Why Getting Medical Treatment Can Help You Win Your Social Security Disability Hearing
Seeing a doctor can help establish documentation of a disability that will be useful in the application process. Medical evidence is the critical element in winning cases. You won't win if you can't prove you're disabled. Solid medical records are the only reliable way to supply that proof. However, medical documentation can only be generated if you're being treated.
This is another important point about treatment: If medication is prescribed for you and you don't take it, you're putting a noose around your own neck and your ability to be approved. Aside from the obvious medical implications, a disability examiner or judge will have no basis on which to evaluate the true severity of your condition. If you take medicine and you still can't work, your disability is clear. If you haven't taken the medicine, there's an open question. That means at least a delay and possibly a denial.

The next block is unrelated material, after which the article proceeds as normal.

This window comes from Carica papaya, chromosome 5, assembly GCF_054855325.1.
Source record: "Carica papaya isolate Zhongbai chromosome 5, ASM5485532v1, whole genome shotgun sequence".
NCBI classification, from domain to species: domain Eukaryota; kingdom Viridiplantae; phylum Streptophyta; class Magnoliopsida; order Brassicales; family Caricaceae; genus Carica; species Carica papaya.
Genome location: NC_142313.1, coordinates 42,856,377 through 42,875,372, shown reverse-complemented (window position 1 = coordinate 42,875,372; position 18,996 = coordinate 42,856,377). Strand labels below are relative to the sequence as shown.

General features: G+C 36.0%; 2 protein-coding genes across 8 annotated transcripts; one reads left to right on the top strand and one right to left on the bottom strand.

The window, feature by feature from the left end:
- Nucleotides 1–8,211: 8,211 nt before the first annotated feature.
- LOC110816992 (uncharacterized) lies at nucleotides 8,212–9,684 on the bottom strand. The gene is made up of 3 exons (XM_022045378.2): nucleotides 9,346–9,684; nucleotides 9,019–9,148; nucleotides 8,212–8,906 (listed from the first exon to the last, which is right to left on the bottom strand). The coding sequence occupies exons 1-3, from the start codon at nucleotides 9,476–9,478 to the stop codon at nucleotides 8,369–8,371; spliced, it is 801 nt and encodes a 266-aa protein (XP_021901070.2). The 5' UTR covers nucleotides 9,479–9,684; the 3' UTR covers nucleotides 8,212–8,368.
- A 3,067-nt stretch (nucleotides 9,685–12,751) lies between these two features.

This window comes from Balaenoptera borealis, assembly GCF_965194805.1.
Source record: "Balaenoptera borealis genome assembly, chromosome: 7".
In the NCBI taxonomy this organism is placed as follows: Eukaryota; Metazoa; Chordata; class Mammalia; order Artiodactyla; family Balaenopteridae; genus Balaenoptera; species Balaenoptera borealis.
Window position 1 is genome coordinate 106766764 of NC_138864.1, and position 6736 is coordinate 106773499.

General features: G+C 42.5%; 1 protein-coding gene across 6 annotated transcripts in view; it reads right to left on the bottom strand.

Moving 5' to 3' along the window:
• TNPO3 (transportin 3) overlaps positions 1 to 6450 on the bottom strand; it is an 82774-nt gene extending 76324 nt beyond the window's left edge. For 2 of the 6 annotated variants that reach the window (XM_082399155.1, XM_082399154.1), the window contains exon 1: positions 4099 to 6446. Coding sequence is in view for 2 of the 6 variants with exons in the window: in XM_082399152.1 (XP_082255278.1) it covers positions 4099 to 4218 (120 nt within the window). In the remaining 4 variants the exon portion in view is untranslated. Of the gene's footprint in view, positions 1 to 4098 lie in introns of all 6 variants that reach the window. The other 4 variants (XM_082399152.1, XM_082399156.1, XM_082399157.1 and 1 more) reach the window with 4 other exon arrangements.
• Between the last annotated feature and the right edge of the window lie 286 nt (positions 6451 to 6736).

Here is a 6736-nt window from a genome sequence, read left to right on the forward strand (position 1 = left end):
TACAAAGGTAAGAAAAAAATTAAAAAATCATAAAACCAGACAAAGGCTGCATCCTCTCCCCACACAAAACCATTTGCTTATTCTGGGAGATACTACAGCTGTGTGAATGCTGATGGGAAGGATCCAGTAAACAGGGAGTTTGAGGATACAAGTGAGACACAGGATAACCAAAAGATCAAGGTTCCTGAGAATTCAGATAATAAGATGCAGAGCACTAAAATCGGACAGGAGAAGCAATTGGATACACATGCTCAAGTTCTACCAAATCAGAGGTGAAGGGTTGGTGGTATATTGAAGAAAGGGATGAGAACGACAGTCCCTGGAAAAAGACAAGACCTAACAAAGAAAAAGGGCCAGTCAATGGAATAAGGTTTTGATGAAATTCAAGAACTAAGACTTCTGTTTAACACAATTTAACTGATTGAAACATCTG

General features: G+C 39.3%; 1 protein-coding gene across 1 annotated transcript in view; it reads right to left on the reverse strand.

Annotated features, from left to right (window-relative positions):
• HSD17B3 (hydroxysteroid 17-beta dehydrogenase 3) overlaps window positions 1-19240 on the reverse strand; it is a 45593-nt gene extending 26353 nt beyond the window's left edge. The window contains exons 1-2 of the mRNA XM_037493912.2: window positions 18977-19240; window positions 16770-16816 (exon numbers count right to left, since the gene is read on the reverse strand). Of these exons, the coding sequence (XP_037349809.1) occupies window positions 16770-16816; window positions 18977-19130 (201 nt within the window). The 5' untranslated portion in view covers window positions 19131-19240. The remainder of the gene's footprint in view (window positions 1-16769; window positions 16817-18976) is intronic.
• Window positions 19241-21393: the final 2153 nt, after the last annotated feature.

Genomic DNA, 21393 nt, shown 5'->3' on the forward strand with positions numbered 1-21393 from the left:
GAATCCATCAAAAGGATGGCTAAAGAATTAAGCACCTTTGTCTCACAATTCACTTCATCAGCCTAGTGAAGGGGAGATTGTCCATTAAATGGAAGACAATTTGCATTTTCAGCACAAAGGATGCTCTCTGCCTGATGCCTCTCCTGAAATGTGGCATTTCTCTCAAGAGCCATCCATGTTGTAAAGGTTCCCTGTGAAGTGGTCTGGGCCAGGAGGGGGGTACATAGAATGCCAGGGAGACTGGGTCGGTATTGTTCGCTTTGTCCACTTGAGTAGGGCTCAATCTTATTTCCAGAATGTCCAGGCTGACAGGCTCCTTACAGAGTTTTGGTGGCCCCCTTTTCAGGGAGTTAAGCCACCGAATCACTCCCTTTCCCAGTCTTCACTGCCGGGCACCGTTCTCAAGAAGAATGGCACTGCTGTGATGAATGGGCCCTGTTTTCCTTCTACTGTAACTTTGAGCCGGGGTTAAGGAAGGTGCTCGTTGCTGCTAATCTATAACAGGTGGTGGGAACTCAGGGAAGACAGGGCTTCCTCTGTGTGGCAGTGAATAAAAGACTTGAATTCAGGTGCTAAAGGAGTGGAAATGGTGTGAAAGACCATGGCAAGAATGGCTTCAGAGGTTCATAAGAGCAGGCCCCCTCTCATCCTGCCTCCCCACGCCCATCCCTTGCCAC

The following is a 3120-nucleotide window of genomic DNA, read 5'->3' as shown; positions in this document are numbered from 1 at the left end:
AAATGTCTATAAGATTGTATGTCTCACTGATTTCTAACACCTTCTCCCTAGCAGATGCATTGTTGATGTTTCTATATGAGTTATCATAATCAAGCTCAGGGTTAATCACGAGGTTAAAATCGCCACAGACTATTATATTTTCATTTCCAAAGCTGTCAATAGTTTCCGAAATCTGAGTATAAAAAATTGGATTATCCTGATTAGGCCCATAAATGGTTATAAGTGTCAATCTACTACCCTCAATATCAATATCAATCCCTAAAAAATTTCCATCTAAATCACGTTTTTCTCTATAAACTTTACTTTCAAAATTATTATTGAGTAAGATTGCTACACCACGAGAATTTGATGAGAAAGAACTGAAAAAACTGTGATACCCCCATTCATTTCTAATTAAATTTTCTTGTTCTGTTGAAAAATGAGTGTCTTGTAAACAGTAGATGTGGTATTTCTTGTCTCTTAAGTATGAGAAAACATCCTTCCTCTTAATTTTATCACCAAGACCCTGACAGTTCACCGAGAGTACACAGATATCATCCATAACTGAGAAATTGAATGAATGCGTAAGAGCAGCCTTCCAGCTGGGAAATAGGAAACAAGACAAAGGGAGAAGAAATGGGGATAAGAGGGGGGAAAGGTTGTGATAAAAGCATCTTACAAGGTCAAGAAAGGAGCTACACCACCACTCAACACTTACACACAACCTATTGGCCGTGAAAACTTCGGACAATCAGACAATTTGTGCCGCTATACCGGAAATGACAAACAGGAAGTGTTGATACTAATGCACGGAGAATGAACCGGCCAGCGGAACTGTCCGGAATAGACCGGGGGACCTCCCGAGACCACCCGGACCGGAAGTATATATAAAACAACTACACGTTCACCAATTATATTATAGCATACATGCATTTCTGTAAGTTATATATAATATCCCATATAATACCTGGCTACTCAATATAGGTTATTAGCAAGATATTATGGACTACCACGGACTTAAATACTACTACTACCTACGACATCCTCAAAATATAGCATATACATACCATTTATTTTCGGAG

If you've stopped taking prescribed medication because you're having side effects or can't tolerate it for some other reason, then address that openly with your doctor. Don't just arbitrarily decide not to take it, because there may be serious medical consequences, in addition to damaging your opportunity to collect benefits. As obvious as this may seem, it is a relatively common problem encountered in the application process.
Keep this in mind — it's very difficult to win benefits if you aren't seen regularly by a medical professional. The lesson is: Cooperate with the process, comply with your doctor's and attorney's advice, to do what it takes to win.